Speaking of driving, Let’s Talk About Driving on the Wrong Side. This is the question I get asked more than any other. Is it hard? Is it scary? When I answer this question, I say: No, it’s not hard at all—because everyone else is driving on the left too.

There are other ways to get around if you prefer not to drive: bus, cab, hired car, Uber, train, DART (Dublin Area Rapid Transit), LUAS (tram/light rail). This link gives you bus, cab, and car options, with approximate costs. Look here for information on DART and Irish Rail options; here for LUAS.

I may have discussed this elsewhere—in fact I’m sure I have—but you can bring your portable GPS from home more cheaply than what you’ll pay to have one in your rental car, even after you purchase the map chip for Ireland and the UK. (Be aware that the GPS tends to choose direct routes, which in Ireland might mean an unpaved one-lane. You’ve been warned.) I know you all have smart phones now, but sometimes reception is slow or nonexistent. If you like a little adventure, great! If you don’t, plan on a backup: whip into a gas station or bookstore and pick up a detailed map book. There are planty of opportunities to be lost in Ireland; you’ll be glad you’ve got all the bases covered.

Here’s another option: private tours. I wouldn’t pay for a place I could easily get to and easily circumnavigate. But as I said in this post, Gerry and I tried to guide ourselves through Howth, in a car (with stops), and didn’t see much, so I have to say I think a tour guide would be a good investment. The links in this article are specifically about Howth, but these guides offer many other tours. (Here’s another corporate tour outfit based in Dublin.)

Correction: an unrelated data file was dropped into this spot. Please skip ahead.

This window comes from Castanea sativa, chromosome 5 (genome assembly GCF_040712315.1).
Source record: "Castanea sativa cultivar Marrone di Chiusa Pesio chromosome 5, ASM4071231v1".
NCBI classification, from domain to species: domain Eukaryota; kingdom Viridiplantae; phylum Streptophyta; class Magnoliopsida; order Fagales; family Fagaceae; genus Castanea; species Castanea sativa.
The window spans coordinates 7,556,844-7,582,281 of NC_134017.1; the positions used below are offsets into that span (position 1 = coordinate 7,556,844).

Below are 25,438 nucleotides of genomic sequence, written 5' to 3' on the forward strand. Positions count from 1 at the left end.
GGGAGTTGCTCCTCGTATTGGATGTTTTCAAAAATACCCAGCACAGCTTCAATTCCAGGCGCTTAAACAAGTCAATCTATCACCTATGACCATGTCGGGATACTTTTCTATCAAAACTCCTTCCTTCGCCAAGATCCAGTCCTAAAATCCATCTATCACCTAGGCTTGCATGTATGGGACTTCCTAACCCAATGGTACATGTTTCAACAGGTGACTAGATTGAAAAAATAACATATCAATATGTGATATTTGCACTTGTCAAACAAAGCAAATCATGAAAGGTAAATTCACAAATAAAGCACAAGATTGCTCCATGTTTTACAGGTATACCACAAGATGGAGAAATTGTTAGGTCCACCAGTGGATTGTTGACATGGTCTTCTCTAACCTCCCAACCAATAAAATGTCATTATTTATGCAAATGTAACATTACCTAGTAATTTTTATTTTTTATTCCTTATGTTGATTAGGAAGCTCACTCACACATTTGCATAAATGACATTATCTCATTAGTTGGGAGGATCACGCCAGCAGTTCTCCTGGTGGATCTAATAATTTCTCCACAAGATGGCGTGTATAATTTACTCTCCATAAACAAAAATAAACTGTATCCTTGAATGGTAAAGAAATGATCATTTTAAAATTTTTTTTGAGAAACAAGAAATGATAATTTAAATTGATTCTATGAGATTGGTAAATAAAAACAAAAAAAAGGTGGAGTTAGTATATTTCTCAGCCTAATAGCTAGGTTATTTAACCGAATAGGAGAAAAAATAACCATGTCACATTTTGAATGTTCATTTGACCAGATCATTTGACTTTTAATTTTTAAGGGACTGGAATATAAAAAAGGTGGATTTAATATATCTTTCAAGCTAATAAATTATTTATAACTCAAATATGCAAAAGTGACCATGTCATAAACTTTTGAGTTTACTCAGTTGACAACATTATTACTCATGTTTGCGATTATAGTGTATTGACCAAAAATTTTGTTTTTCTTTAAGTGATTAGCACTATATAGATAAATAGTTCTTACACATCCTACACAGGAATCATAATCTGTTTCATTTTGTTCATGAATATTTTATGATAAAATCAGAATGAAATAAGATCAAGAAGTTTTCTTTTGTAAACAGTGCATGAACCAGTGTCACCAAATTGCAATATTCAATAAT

A Brief Aside About Lodging

A quick reminder that while B&Bs are often expensive in the US, they can be a relatively affordable alternative to a hotel in Ireland. And don’t forget Airbnb, which really opens up the opportunity to stay in a home—especially in a city like Dublin. We’ve stayed in B&Bs and hotels, and of the latter we’ve stayed in high end and (ahem) low end. During our 3-week honeymoon trip we experienced the entire range, and at the end of that trip I wrote up a Hotel Comparison, which may be of interest.

Quick Power Tips

What is VAT?

Tax—and as a non-EU resident, you can get a VAT refund on some goods. In fact, with the electronic system in place since 2012, you are never charged VAT at all, but are issued a card (by any retailer on the system), which is scanned every time you make a purchase. You register the card online at some point during your trip. However, you still must “check out” of the country, by visiting the Horizon electronic kiosk at the airport or from your own computer when you get home. If you fail to report the purchases added to the card within the specified period, all the VAT you avoided will suddenly appear on your credit card bill. Ooops!